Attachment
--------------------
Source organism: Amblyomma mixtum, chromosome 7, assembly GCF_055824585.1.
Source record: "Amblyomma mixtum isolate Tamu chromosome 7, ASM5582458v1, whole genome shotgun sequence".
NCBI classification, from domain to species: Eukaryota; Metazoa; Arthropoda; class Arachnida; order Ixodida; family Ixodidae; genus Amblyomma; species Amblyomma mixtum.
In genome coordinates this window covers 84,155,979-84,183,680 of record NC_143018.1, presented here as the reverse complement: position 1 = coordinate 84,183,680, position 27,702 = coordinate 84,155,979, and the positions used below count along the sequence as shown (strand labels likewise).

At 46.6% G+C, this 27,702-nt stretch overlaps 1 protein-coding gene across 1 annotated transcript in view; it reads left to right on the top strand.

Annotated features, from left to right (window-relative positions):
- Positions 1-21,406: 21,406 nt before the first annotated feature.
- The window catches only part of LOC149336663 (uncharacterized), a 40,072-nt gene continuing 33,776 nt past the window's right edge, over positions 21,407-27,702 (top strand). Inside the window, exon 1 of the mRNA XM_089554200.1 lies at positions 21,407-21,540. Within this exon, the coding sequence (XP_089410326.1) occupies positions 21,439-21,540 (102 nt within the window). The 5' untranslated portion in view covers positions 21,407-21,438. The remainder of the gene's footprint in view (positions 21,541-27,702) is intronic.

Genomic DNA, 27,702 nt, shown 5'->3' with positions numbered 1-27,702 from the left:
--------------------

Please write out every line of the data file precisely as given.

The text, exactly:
Source organism: Amblyomma mixtum, chromosome 7, assembly GCF_055824585.1.
Source record: "Amblyomma mixtum isolate Tamu chromosome 7, ASM5582458v1, whole genome shotgun sequence".
NCBI classification, from domain to species: Eukaryota; Metazoa; Arthropoda; class Arachnida; order Ixodida; family Ixodidae; genus Amblyomma; species Amblyomma mixtum.
In genome coordinates this window covers 84,155,979-84,183,680 of record NC_143018.1, presented here as the reverse complement: position 1 = coordinate 84,183,680, position 27,702 = coordinate 84,155,979, and the positions used below count along the sequence as shown (strand labels likewise).

At 46.6% G+C, this 27,702-nt stretch overlaps 1 protein-coding gene across 1 annotated transcript in view; it reads left to right on the top strand.

Annotated features, from left to right (window-relative positions):
- Positions 1-21,406: 21,406 nt before the first annotated feature.
- The window catches only part of LOC149336663 (uncharacterized), a 40,072-nt gene continuing 33,776 nt past the window's right edge, over positions 21,407-27,702 (top strand). Inside the window, exon 1 of the mRNA XM_089554200.1 lies at positions 21,407-21,540. Within this exon, the coding sequence (XP_089410326.1) occupies positions 21,439-21,540 (102 nt within the window). The 5' untranslated portion in view covers positions 21,407-21,438. The remainder of the gene's footprint in view (positions 21,541-27,702) is intronic.

Genomic DNA, 27,702 nt, shown 5'->3' with positions numbered 1-27,702 from the left: